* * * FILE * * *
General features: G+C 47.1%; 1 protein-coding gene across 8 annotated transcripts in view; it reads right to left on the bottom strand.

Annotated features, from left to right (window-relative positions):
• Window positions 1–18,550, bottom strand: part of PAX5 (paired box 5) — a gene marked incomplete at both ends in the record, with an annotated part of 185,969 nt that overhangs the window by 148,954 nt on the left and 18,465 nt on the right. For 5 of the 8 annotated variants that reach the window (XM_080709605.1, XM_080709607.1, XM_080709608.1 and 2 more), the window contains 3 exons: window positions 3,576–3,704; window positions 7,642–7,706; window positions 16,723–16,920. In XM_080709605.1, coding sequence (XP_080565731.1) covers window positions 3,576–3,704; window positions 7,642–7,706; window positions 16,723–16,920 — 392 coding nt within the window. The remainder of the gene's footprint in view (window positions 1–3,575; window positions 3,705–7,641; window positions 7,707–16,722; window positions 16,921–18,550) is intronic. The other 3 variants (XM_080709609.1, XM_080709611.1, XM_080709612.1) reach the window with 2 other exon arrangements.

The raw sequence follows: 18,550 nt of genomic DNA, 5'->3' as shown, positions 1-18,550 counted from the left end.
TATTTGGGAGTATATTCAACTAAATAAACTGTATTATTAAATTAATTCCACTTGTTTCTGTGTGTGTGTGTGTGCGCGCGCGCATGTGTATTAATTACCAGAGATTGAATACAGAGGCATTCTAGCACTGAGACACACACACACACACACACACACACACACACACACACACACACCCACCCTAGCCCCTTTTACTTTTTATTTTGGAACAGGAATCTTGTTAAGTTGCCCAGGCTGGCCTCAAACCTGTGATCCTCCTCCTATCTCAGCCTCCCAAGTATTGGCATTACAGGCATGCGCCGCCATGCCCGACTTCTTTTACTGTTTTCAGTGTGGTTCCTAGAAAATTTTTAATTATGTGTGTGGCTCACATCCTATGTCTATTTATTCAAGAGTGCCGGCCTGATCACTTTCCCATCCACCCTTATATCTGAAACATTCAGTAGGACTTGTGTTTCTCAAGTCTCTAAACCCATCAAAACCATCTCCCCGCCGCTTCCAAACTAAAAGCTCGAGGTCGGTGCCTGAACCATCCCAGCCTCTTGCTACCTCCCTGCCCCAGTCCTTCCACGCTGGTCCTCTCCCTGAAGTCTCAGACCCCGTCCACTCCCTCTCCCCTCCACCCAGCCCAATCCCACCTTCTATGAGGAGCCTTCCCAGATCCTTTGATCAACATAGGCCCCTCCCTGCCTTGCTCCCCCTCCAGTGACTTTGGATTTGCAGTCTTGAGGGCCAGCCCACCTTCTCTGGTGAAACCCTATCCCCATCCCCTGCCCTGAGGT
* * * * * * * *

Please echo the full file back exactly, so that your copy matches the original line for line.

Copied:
General features: G+C 47.1%; 1 protein-coding gene across 8 annotated transcripts in view; it reads right to left on the bottom strand.

Annotated features, from left to right (window-relative positions):
• Window positions 1–18,550, bottom strand: part of PAX5 (paired box 5) — a gene marked incomplete at both ends in the record, with an annotated part of 185,969 nt that overhangs the window by 148,954 nt on the left and 18,465 nt on the right. For 5 of the 8 annotated variants that reach the window (XM_080709605.1, XM_080709607.1, XM_080709608.1 and 2 more), the window contains 3 exons: window positions 3,576–3,704; window positions 7,642–7,706; window positions 16,723–16,920. In XM_080709605.1, coding sequence (XP_080565731.1) covers window positions 3,576–3,704; window positions 7,642–7,706; window positions 16,723–16,920 — 392 coding nt within the window. The remainder of the gene's footprint in view (window positions 1–3,575; window positions 3,705–7,641; window positions 7,707–16,722; window positions 16,921–18,550) is intronic. The other 3 variants (XM_080709609.1, XM_080709611.1, XM_080709612.1) reach the window with 2 other exon arrangements.

The raw sequence follows: 18,550 nt of genomic DNA, 5'->3' as shown, positions 1-18,550 counted from the left end.
TATTTGGGAGTATATTCAACTAAATAAACTGTATTATTAAATTAATTCCACTTGTTTCTGTGTGTGTGTGTGTGCGCGCGCGCATGTGTATTAATTACCAGAGATTGAATACAGAGGCATTCTAGCACTGAGACACACACACACACACACACACACACACACACACACACACACACCCACCCTAGCCCCTTTTACTTTTTATTTTGGAACAGGAATCTTGTTAAGTTGCCCAGGCTGGCCTCAAACCTGTGATCCTCCTCCTATCTCAGCCTCCCAAGTATTGGCATTACAGGCATGCGCCGCCATGCCCGACTTCTTTTACTGTTTTCAGTGTGGTTCCTAGAAAATTTTTAATTATGTGTGTGGCTCACATCCTATGTCTATTTATTCAAGAGTGCCGGCCTGATCACTTTCCCATCCACCCTTATATCTGAAACATTCAGTAGGACTTGTGTTTCTCAAGTCTCTAAACCCATCAAAACCATCTCCCCGCCGCTTCCAAACTAAAAGCTCGAGGTCGGTGCCTGAACCATCCCAGCCTCTTGCTACCTCCCTGCCCCAGTCCTTCCACGCTGGTCCTCTCCCTGAAGTCTCAGACCCCGTCCACTCCCTCTCCCCTCCACCCAGCCCAATCCCACCTTCTATGAGGAGCCTTCCCAGATCCTTTGATCAACATAGGCCCCTCCCTGCCTTGCTCCCCCTCCAGTGACTTTGGATTTGCAGTCTTGAGGGCCAGCCCACCTTCTCTGGTGAAACCCTATCCCCATCCCCTGCCCTGAGGT